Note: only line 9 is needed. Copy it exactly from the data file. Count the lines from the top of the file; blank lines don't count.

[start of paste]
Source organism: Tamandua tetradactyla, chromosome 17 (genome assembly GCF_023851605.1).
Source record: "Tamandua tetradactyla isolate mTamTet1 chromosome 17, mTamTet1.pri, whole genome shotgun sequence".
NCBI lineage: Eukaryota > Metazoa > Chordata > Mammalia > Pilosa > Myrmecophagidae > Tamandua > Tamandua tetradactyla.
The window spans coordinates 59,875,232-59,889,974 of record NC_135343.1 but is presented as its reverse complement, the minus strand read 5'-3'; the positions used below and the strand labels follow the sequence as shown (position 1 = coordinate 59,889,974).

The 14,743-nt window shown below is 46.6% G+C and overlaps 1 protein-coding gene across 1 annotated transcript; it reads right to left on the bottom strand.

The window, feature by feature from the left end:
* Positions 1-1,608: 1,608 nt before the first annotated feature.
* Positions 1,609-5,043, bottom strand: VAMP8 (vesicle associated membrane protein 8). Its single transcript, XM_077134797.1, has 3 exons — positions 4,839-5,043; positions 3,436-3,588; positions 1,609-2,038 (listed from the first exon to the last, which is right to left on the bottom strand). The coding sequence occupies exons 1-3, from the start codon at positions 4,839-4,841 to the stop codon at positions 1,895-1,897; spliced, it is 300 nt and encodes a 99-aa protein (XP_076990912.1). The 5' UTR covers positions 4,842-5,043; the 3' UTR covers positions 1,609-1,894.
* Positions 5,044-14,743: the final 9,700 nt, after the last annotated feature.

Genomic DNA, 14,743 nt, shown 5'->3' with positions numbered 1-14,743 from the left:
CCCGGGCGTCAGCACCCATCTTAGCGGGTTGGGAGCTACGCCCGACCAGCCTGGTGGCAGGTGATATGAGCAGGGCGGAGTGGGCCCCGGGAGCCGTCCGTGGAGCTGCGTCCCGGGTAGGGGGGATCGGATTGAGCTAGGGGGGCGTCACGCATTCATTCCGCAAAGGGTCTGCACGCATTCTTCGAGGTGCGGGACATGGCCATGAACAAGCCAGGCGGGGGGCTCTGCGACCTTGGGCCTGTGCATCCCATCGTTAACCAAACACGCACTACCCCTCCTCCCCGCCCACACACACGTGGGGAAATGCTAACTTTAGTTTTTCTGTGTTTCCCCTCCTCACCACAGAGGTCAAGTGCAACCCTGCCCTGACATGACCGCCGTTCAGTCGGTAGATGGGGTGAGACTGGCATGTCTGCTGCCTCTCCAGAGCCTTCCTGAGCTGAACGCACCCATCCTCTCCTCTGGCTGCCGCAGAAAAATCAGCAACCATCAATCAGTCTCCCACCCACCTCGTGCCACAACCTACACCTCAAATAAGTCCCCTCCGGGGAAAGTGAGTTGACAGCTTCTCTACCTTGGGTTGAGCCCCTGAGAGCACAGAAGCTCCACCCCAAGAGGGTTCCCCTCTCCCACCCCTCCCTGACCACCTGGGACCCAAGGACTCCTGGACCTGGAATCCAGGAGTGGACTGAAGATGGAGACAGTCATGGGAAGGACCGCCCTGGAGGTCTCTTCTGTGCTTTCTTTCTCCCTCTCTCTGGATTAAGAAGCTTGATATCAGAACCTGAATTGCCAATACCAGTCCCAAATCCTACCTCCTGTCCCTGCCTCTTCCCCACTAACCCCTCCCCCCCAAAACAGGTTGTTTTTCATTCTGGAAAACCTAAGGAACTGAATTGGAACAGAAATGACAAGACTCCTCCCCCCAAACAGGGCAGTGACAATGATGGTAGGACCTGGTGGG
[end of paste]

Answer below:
* Positions 5,044-14,743: the final 9,700 nt, after the last annotated feature.